A Purposeful Life
As Ms. Wheelchair Pennsylvania 2019, Danielle DeAngelis of Jim Thorpe, has discovered a fulfilling new direction in life.
With a roll of the proverbial dice, Danielle DeAngelis found her life’s purpose: advocating for greater public accessibility for people with disabilities. Danielle knows such challenges all too well. For the last eight years, she has relied on a wheelchair for mobility. Now, in her role as Ms. Wheelchair Pennsylvania 2019, Danielle has the platform to make a difference.
“There’s a local bar in town my girlfriends go to all the time, but I can’t join them because there’s this huge step to get into the bathroom, and it’s so small inside,” says Danielle. “I feel that because I’m disabled, I don’t have equal rights. I just hope to help make changes for people with disabilities so we’re more included.”
In 2011, Danielle suffered a spinal cord injury in a car accident. She was 19 years old, studying at Lehigh Carbon Community College to become a special education elementary school teacher. After her accident, she came to Good Shepherd Rehabilitation Network for rehabilitation therapy. Danielle continues to follow up with her Good Shepherd doctors.
Danielle entered the Ms. Wheelchair competition on a whim after reading about it on the Facebook page of a spinal cord injury support group. “I thought I had nothing to lose,” she says. “You have to be in a wheelchair and there was no age limit.”
Danielle submitted her application and head shots. One month later she was accepted. Danielle drove six hours to the competition in Erie. She was supposed to compete against two other women. When they both dropped out for various reasons, Danielle wound up facing an unusual competitor. “I literally competed with myself,” she says. “It was more pressure and kind of nerve wracking. You still have to go through the judging to be sure you’re deserving of the title.”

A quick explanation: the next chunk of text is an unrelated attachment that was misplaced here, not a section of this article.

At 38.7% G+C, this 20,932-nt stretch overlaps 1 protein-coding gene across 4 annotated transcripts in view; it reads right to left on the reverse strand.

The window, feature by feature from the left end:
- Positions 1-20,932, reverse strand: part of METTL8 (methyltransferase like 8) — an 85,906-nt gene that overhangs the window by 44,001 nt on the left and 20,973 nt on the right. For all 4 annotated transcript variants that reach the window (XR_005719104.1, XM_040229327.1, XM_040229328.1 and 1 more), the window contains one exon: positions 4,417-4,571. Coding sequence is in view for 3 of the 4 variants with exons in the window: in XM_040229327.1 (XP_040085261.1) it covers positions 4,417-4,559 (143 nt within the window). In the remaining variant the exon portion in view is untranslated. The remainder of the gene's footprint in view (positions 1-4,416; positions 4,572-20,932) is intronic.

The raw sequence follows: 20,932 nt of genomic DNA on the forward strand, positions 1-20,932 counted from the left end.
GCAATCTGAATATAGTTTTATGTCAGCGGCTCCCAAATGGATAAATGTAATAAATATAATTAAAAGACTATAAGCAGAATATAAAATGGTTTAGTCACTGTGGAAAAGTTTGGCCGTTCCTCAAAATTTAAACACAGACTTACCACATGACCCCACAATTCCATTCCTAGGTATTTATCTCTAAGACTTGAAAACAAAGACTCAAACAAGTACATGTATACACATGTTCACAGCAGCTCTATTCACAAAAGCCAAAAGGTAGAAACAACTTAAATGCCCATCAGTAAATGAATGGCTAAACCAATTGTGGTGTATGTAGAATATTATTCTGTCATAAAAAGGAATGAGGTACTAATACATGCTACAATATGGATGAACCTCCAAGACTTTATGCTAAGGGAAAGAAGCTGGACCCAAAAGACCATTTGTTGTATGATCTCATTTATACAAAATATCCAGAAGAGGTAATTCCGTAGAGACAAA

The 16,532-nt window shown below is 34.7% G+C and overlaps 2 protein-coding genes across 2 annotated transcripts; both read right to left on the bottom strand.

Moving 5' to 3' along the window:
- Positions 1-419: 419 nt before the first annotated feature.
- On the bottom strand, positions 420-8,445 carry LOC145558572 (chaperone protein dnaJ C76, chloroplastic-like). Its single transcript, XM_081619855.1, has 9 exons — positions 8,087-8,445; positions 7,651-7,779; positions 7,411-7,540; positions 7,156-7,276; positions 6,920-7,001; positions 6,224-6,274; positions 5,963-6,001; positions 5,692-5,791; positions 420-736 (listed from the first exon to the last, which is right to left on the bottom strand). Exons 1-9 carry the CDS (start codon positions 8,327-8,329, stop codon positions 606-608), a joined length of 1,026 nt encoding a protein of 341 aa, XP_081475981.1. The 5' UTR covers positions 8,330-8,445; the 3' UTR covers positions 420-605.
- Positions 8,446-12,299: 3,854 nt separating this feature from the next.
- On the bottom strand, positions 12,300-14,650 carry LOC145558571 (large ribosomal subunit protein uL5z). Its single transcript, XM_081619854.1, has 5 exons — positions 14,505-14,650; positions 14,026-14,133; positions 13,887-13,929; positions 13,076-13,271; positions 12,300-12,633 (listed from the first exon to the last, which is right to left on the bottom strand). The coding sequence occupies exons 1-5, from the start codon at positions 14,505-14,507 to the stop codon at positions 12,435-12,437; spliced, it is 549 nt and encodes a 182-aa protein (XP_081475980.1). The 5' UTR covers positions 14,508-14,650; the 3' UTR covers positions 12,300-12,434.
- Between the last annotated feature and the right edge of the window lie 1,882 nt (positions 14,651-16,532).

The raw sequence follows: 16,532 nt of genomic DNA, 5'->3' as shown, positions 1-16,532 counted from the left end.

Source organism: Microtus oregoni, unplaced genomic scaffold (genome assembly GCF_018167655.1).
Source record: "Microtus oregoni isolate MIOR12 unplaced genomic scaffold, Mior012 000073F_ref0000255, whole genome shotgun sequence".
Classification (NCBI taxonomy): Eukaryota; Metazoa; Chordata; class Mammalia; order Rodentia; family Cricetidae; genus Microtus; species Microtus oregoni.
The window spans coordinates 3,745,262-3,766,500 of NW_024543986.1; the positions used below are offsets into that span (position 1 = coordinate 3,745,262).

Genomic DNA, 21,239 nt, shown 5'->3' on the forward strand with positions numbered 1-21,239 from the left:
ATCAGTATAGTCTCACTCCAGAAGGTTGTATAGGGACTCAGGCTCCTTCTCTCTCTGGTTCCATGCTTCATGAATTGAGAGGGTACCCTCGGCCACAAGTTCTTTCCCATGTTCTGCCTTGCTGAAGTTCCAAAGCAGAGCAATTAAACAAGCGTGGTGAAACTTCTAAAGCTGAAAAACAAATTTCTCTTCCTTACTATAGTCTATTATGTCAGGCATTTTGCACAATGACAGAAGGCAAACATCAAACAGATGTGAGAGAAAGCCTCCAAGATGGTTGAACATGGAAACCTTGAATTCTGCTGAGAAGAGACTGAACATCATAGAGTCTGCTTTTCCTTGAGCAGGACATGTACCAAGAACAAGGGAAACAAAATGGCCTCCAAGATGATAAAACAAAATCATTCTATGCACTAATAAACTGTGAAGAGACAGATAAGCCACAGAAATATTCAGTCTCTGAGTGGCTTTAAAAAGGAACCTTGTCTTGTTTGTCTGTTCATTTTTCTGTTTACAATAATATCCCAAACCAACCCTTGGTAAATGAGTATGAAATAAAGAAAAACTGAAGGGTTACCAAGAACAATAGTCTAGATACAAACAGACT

Danielle went through four judging sessions where she was asked a series of random questions, challenging her to think fast. She also gave a two-minute speech before an audience and on live television. Having passed muster with flying colors, Danielle was crowned on January 5.
Danielle has a demanding year-long schedule of appearances and meetings. In her first five weeks alone she traveled to Johnstown, Butler, the Lehigh Valley, and Philadelphia for different events. Not only does she have the opportunity to speak about her platform, she also promotes the Ms. Wheelchair competition and helps recruit new competitors.
“I feel like this is a program that’s not as well known,” says Danielle. “It’s far from being a beauty pageant. It’s based on advocacy and really trying to make changes for people with disabilities.”
Danielle’s experience as Ms. Wheelchair Pennsylvania has expanded her perspective on living with a disability. “It’s made me more aware that there are other disabilities out there, not just spinal cord injury,” she says. “It’s been really eye opening. I’m not just advocating for myself and spinal cord injury, but also for someone who has cerebral palsy or multiple sclerosis.”
Danielle plans to compete nationally in the Ms. Wheelchair America competition being held in Little Rock, Arkansas, in July. But
she won’t stop there. “I feel like I finally found my purpose in life, and that honestly just fills my heart with joy,” she says. “I feel so blessed. I was praying for God to give me something that makes sense of why I’m in a wheelchair. I’m on a high on life.”